The pandemic showed us the very real side effects of an upset supply chain system. From sidelined truckers interrupting product transport to factories and farms unable to process and harvest due to worker shortages, even the smallest ripples turned into majorly disruptive waves.
After all, when businesses have nothing to sell, they can’t make money, and consumers are left without essentials.
While supply chain disruption has improved, there are still challenges ahead. Here’s a look at some tips for handling product inventory that can help protect your business during difficult times.
Safety stock, also sometimes called buffer stock, is the extra inventory retail stores keep close at hand for those “just in case” situations. In other words, it’s the items in on-site storage that management doesn’t necessarily expect to sell, but that they might need if there’s a sudden run that alters normal sales patterns.
Think of safety stock in inventory management as a kind of tangible insurance. While it might seem like selling out of a particular product could be a big win, lack of product could mean loss of potential sales. Being able to restock shelves by dipping into those extra pallets or boxes could help increase your profits and boost customer satisfaction at the same time.
It’s hard to overestimate the importance of safety stock inventory, especially for businesses subject to seasonal demand.
Here are few of the key benefits of buffer stock:
Once you’ve decided to invest in safety stock, how do you know how much to buy? Is there an actual safety stock formula? There are several formulas you can consider before placing your order.
Here’s one of the simplest ways to calculate basic safety stock needs:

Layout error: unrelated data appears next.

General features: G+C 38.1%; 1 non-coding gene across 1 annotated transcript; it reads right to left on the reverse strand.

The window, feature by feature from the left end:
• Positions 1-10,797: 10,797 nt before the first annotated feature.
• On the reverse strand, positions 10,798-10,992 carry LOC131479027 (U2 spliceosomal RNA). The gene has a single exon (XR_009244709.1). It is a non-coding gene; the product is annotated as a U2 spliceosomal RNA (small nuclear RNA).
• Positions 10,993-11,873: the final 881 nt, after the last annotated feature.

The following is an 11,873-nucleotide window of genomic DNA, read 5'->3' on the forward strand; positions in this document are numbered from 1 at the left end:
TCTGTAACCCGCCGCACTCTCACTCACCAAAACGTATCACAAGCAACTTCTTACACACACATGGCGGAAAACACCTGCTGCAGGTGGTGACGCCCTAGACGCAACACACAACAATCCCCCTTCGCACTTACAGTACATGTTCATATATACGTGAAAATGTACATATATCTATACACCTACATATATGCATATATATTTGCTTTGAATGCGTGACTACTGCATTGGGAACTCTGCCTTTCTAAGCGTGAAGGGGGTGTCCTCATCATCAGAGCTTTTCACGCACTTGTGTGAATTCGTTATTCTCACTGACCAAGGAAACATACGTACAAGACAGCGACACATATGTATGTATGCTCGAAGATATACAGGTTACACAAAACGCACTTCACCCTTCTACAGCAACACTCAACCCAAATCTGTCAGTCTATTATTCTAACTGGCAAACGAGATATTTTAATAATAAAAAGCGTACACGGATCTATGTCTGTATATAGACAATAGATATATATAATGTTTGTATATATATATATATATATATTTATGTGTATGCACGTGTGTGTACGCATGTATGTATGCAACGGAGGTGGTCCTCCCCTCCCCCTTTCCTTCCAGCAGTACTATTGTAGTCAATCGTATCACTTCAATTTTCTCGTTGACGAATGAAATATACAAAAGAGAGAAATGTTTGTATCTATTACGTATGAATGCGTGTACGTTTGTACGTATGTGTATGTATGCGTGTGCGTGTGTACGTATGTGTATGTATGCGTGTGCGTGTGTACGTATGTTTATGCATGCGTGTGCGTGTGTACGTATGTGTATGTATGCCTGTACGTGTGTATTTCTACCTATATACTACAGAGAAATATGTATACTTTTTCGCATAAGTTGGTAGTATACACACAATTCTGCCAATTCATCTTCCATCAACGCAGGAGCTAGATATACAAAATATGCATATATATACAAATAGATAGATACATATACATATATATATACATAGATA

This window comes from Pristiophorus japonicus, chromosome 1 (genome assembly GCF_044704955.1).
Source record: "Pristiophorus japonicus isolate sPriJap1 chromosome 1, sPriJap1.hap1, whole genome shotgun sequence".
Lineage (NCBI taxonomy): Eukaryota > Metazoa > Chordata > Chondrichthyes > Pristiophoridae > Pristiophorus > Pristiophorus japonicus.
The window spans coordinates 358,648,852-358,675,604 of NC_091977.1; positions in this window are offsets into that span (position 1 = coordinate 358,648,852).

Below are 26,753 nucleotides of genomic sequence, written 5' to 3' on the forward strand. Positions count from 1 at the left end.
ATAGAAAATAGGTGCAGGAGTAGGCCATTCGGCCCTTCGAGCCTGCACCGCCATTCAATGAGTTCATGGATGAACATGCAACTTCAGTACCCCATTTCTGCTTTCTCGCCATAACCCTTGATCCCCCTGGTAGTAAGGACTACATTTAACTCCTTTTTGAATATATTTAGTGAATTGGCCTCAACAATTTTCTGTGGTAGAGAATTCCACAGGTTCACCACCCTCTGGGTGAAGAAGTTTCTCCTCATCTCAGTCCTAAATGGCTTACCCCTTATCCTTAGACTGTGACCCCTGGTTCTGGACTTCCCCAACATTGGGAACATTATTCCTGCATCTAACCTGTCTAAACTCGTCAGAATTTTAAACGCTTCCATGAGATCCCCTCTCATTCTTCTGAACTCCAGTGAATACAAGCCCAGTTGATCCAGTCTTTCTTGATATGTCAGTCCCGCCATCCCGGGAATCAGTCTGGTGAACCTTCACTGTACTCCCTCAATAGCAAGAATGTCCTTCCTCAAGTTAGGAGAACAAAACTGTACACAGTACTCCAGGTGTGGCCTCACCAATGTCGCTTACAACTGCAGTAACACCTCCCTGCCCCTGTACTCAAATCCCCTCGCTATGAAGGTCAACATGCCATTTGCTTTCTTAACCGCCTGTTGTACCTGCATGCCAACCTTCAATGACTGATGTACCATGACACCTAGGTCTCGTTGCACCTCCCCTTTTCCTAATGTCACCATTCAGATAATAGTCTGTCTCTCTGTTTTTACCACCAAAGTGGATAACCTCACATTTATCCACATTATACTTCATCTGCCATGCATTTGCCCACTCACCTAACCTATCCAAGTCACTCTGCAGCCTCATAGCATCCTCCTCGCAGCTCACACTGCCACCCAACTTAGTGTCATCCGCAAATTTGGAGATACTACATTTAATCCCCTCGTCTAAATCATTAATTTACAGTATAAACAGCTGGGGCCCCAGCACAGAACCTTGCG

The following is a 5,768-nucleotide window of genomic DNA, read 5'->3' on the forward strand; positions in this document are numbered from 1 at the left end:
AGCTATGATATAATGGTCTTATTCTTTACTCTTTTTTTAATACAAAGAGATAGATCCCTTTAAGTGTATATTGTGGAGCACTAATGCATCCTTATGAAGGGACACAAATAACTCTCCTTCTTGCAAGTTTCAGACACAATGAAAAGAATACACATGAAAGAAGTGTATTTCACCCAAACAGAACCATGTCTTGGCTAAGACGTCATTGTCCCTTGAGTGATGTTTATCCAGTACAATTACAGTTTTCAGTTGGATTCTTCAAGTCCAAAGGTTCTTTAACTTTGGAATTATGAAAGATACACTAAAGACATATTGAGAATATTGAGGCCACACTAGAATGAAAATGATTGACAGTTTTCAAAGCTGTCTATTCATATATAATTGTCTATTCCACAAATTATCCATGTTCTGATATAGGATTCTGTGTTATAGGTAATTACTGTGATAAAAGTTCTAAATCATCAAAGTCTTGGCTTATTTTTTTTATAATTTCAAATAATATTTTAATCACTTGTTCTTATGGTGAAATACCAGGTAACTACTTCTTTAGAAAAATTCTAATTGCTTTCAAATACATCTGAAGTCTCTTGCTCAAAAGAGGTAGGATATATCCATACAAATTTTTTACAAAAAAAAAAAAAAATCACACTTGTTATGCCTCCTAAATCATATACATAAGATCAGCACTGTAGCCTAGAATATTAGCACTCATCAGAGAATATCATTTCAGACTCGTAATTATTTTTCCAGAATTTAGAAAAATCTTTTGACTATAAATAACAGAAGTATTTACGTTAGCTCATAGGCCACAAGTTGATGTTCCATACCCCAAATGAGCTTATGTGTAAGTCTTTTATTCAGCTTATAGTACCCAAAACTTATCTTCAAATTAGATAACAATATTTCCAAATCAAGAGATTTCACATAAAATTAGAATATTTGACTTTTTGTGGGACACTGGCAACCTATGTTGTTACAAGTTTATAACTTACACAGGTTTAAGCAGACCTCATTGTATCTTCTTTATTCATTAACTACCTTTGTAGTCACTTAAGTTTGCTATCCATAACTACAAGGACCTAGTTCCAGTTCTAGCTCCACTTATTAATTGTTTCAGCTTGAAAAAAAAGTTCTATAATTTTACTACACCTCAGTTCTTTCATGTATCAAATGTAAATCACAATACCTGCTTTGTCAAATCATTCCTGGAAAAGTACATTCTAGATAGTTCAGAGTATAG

Fixed safety stock is a set number of items held on-site, with amounts based on historical sales.
For example, if you were looking at a 30-day time frame with an average of 120 units sold each day, you’d keep 3,600 extra units on hand if you wanted to cover a complete month.
This formula uses demand forecasts to determine safety stock inventory levels, so you’ll need two data sets: numbers for previous product demand and sales and projections from your business plan sales forecast.
This is the formula to use if you’re concerned about existing fluctuations in supplier schedules:
Z stands for the desired service factor (how much you want to deviate from normal demand to avoid selling out) and the rest of the formula stands for standard deviation in lead time.
Perhaps the most complicated safety stock formula, Greasley’s, takes both supplier lead time and product demand fluctuations into account, using the following calculation.
Understanding safety stock inventory and implementing a program to keep extra products on hand can help boost customer trust and prevent you from losing out on important sales. This is just one way to help protect your bottom line.CONTACT SALES
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